"We want a guy that, number one, we can count on. That's the hardest part of the evaluation, having a guy we can count on. That means having the ability to stay here, to be proficient here and having the personality to be able to do it. That is where you've got to spend the time, whether it is personality, past, future, and then ability."
What is your feeling about this draft overall?
"I don't know that it's proper to say what really anything is, in regard to the whole pool. This is what the pool of players is this year, for us and the other 31 clubs. That's all that really matters. We are going to draft from the pool of players and we'll feel really good about it. We are going to add some good, young quality players. They are going to come in here and make this football team better, and make it better through the competitiveness they add, and for their athleticism and playmaking ability that they bring to the table.
"As they mature and go, we will feel good about it. Knock on wood, hopefully as we have in the past, these guys don't necessarily have to step in and be a day one starter for us. That is another good thing. These guys are likely to push somebody out of the door that had a job last year. So that is what they have to do. They have to come in here and compete and make us better. By doing that they are going to unseat somebody who was probably here last year on the football team. Now we have improved our football squad. That is what we aim to do with these guys. Add the competitiveness, add the depth and then through youth.
"This is still a young man's game. Even though the better players in the league seem to play a little longer now, we've got to keep having the evolution, and so these young guys evolve and develop into players and continue that cycle all the time."
You talk about competition, but is it different with quarterbacks, where you want one guy to be the leader?
"I really think it's different with the quarterback, because we don't have enough reps (for multiple QBs competing). You can't give that guy enough opportunities to do what he needs to do to make a fair comparison. We're not going to take reps away from Andy Dalton to give somebody else another opportunity to do that.
"And it's only fair to the rest of the football team that if I'm going to put you in place as the quarterback or competing quarterback, that I give you enough reps to be good enough for the football team to win with you, and I think that's important. And I've believed that. It's worked pretty well for us, that I haven't had that kind of confusion. This football team has known who their quarterback is going to be and the leader of it, and it's made us better for that because they can get behind and rally behind him and they can rally him."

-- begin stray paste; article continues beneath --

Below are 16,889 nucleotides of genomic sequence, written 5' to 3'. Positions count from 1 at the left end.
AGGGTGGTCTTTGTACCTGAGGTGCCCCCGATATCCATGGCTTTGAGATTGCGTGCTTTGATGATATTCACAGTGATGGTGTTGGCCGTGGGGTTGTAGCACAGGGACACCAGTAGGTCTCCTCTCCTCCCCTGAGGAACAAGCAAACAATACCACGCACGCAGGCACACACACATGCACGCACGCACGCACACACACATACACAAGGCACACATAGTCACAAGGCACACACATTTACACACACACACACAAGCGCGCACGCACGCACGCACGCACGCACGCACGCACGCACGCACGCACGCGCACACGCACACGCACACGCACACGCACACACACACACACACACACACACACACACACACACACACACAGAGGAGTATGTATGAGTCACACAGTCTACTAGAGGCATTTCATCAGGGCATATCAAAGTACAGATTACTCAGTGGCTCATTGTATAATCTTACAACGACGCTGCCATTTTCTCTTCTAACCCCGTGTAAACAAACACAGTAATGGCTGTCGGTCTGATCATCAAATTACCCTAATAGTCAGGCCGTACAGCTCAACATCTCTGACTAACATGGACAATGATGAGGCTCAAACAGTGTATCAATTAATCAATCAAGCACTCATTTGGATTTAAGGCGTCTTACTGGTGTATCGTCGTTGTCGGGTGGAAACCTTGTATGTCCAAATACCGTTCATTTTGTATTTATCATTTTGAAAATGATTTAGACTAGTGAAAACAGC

Is that an advantage to having a guy like Jason Campbell as the backup, that he doesn't need as many practice snaps?
"That's one of the attractions to Jason, with Jason and Josh (Johnson). They've been in that situation, and they understand what the meaning of that situation is and why. But yet they've got to have the maturity that if they have to go in and play, they're ready to go. So they've got to approach their preparation each and every week as though they are the guy, yet whoever ends up being in the second chair, they understand the responsibility of that chair as well."
Mock drafts are everywhere. How many mock drafts do you do as an organization?
"My boss, Mike Brown, he has a mock draft about every hour (laughs). He plays the devil's advocate constantly. And I think it's a good thing. 'If this guy is not available, if these players are all gone and we're looking at this pool of players, which player do you prefer and why?' That's the scenario you've got to go through. It's important for Mike and I to be always on the same page that way, and I feel like we are. He knows how I feel. We've discussed it, we'll discuss it again later today and tomorrow, and we'll discuss it again in the room (during the draft). So we've got a few more times to discuss it. But he knows how I feel, and whatever pick we turn in, we'll make him the best player he can be."
There's obviously a million scenarios, so you can't do enough mock drafts to cover everything, can you?
"No, but you rate the guys. That's all we're going to do. We rate the guys, and we're going to number them, and put them in an order that's best for us and make sure we stick to that. That's the key thing. We want to make sure that throughout the three days, we get the best player that we have done the work on, as far as evaluation, and that he's healthy and can play for a while. That's the thing that sometimes the outliers don't understand. They don't know the physical grades. They don't know the mental aptitude that the player has that we've spent time on, whether it be the personnel staff, or the guy visiting here or one of our coaches visiting with the player on his campus. That's important to me as well."
You have first-round draft choices that are your top four corners right now. What is it about cornerbacks that leads you to like first-round guys so much?